Fixing Police-Community Relations: Video-recorded Police Shootings Calls on Law Enforcement to be “Positive, Proactive Agents of Change”

Fixing Police-Community Relations: Video-recorded Police Shootings Calls on Law Enforcement to be “Positive, Proactive Agents of Change”

by July 25, 2016

(Below is a list of recent video-recorded police shootings.) More police shootings have been recorded recently, providing a real opportunity for our nation’s police to take the lead in building positive community relations, according to Virginia Tech’s Scott Geller.

With video-recorded police shootings and police officers themselves under attack in recent weeks, psychologist Scott Geller considers ways to move forward in mutual trust. As Geller puts it, “re-cultivate a brother/sister keeper’s culture in which everyone looks out for each other’s safety on a daily basis.”

Geller launched the global Actively Caring for People (AC4P) Movement in 2007, which he says refers to any behavior that goes beyond the call of duty on behalf of the health, safety or welfare of another person.

Along with former police officer Bobby Kipper, founder and director of the National Center for the Prevention of Community Violence, Geller has recently co-authored the book: Actively Caring for People Policing: Building Positive Police/Citizen Relations. video-recorded police shootings will hopefully decline.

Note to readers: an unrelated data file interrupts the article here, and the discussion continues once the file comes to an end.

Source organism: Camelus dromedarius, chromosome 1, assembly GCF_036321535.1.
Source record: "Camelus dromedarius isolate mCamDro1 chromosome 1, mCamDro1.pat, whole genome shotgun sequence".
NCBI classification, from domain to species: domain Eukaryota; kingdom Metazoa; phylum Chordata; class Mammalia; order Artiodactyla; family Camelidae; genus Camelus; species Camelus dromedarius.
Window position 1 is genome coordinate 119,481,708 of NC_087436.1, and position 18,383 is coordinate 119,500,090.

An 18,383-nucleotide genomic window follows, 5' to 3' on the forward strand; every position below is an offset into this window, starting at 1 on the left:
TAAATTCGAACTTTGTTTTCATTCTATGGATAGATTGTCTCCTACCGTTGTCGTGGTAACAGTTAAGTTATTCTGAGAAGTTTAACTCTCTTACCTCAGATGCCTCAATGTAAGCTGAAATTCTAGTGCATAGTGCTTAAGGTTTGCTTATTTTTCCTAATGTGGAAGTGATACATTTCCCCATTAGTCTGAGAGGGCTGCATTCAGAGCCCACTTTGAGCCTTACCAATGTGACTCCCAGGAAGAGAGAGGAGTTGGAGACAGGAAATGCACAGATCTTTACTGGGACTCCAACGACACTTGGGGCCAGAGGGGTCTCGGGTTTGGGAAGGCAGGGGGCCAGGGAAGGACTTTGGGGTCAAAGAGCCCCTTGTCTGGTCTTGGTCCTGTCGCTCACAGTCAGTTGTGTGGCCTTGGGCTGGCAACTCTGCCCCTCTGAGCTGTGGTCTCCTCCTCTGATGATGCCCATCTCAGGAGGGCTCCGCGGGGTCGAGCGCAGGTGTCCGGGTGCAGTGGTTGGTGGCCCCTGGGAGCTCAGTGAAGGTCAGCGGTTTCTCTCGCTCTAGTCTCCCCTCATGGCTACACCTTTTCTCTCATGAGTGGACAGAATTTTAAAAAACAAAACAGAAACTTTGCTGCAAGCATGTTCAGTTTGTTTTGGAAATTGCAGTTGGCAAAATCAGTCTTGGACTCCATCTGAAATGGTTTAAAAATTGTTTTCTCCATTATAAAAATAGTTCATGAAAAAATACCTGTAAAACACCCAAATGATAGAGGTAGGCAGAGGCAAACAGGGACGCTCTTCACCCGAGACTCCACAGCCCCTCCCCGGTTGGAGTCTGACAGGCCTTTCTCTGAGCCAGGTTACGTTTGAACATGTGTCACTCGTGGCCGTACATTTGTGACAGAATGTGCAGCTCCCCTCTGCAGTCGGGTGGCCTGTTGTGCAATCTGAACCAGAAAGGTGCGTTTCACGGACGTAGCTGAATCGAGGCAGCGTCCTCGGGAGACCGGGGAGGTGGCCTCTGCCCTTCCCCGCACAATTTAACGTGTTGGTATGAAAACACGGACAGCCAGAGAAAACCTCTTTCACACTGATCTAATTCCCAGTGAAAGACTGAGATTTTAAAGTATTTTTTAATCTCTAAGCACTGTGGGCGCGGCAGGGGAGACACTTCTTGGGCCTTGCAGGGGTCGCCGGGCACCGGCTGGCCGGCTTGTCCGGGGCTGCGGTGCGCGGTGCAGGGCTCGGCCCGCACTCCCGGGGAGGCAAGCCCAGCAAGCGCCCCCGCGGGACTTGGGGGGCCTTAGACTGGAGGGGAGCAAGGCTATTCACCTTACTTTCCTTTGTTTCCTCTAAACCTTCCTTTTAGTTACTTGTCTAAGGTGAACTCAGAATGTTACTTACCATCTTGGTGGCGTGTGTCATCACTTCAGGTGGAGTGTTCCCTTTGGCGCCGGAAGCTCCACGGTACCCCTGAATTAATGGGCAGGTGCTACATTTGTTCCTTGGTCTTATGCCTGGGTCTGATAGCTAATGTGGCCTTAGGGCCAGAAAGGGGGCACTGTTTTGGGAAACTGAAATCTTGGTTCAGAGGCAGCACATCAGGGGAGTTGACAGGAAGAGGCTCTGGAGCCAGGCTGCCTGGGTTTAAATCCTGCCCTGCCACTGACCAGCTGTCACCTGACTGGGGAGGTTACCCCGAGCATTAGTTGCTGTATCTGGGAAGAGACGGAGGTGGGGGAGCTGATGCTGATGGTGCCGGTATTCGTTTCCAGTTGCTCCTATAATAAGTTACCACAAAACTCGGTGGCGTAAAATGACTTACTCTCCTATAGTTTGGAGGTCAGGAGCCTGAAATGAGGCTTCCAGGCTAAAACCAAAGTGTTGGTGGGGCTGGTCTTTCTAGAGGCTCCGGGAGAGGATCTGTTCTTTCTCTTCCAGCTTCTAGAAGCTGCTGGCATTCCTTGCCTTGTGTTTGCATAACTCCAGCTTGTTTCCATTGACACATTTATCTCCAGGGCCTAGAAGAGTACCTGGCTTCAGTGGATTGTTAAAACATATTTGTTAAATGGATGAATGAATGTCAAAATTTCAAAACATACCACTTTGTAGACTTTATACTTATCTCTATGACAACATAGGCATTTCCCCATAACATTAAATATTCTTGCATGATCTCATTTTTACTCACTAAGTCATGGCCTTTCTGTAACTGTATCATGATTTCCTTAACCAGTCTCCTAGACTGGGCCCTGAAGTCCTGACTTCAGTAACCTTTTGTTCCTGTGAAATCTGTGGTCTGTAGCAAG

“Imagine a nation where police officers are viewed as positive proactive agents of beneficial change—professionals who build constructive relations among the citizens they serve.” This is not a culture that creates more video-recorded police shootings.

Resources and research related to video-recorded police shootings:


About Dr. Geller
Scott Geller is a nationally recognized leader and author in the field of applied behavioral science and a member of the Virginia Tech faculty for the past 47 years. His recent book, Applied Psychology: Actively Caring for People focuses on his passion for applying behavioral science and humanism (i.e., humanistic behaviorism) to improve human welfare on a large scale.

To secure a live or recorded video interview with Scott Geller from the Virginia Tech campus, contact Bill Foy in the Media Relations office at 540-231-8719 or 540-998-0288.

Our studio
Virginia Tech’s television and radio studios can broadcast live HD audio and video to networks, news agencies, and affiliates interviewing Virginia Tech faculty, students, and staff. The university does not charge for use of its studios. Video is transmitted by LTN Global Communications.

Our name
Please refer to the university as Virginia Tech in news coverage. Our official name is Virginia Polytechnic Institute and State University, but using the full name is cumbersome. Thus, “Virginia Tech” (without the word university on the end) is preferable.

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